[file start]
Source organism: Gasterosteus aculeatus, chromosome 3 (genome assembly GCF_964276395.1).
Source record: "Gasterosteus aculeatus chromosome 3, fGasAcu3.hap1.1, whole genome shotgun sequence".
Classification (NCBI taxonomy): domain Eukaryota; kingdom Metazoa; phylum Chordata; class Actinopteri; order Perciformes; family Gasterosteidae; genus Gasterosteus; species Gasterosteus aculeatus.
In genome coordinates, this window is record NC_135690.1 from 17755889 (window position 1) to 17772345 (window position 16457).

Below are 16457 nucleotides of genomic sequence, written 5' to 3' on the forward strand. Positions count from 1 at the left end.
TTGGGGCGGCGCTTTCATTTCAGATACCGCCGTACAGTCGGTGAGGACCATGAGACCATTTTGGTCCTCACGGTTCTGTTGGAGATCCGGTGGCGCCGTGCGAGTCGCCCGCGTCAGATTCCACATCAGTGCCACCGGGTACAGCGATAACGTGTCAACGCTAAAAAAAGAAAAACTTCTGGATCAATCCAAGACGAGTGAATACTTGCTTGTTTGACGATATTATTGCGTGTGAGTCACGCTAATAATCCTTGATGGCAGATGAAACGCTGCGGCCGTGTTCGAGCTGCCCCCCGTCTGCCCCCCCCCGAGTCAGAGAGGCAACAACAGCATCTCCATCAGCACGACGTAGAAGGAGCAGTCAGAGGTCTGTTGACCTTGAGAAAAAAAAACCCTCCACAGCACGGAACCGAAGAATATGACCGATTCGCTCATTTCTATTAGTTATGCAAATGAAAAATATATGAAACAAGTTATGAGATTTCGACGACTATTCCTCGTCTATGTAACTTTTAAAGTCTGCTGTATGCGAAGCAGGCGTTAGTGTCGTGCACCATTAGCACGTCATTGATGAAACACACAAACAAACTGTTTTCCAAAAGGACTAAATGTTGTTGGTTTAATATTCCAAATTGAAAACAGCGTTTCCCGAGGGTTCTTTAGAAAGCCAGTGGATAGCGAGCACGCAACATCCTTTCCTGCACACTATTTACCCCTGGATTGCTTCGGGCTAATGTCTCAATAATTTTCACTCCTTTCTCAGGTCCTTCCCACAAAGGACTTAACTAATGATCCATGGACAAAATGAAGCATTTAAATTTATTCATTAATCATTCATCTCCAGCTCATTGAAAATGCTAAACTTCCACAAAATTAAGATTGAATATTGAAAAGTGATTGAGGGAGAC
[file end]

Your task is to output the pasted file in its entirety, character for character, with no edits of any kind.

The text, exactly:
Source organism: Gasterosteus aculeatus, chromosome 3 (genome assembly GCF_964276395.1).
Source record: "Gasterosteus aculeatus chromosome 3, fGasAcu3.hap1.1, whole genome shotgun sequence".
Classification (NCBI taxonomy): domain Eukaryota; kingdom Metazoa; phylum Chordata; class Actinopteri; order Perciformes; family Gasterosteidae; genus Gasterosteus; species Gasterosteus aculeatus.
In genome coordinates, this window is record NC_135690.1 from 17755889 (window position 1) to 17772345 (window position 16457).

Below are 16457 nucleotides of genomic sequence, written 5' to 3' on the forward strand. Positions count from 1 at the left end.
TTGGGGCGGCGCTTTCATTTCAGATACCGCCGTACAGTCGGTGAGGACCATGAGACCATTTTGGTCCTCACGGTTCTGTTGGAGATCCGGTGGCGCCGTGCGAGTCGCCCGCGTCAGATTCCACATCAGTGCCACCGGGTACAGCGATAACGTGTCAACGCTAAAAAAAGAAAAACTTCTGGATCAATCCAAGACGAGTGAATACTTGCTTGTTTGACGATATTATTGCGTGTGAGTCACGCTAATAATCCTTGATGGCAGATGAAACGCTGCGGCCGTGTTCGAGCTGCCCCCCGTCTGCCCCCCCCCGAGTCAGAGAGGCAACAACAGCATCTCCATCAGCACGACGTAGAAGGAGCAGTCAGAGGTCTGTTGACCTTGAGAAAAAAAAACCCTCCACAGCACGGAACCGAAGAATATGACCGATTCGCTCATTTCTATTAGTTATGCAAATGAAAAATATATGAAACAAGTTATGAGATTTCGACGACTATTCCTCGTCTATGTAACTTTTAAAGTCTGCTGTATGCGAAGCAGGCGTTAGTGTCGTGCACCATTAGCACGTCATTGATGAAACACACAAACAAACTGTTTTCCAAAAGGACTAAATGTTGTTGGTTTAATATTCCAAATTGAAAACAGCGTTTCCCGAGGGTTCTTTAGAAAGCCAGTGGATAGCGAGCACGCAACATCCTTTCCTGCACACTATTTACCCCTGGATTGCTTCGGGCTAATGTCTCAATAATTTTCACTCCTTTCTCAGGTCCTTCCCACAAAGGACTTAACTAATGATCCATGGACAAAATGAAGCATTTAAATTTATTCATTAATCATTCATCTCCAGCTCATTGAAAATGCTAAACTTCCACAAAATTAAGATTGAATATTGAAAAGTGATTGAGGGAGAC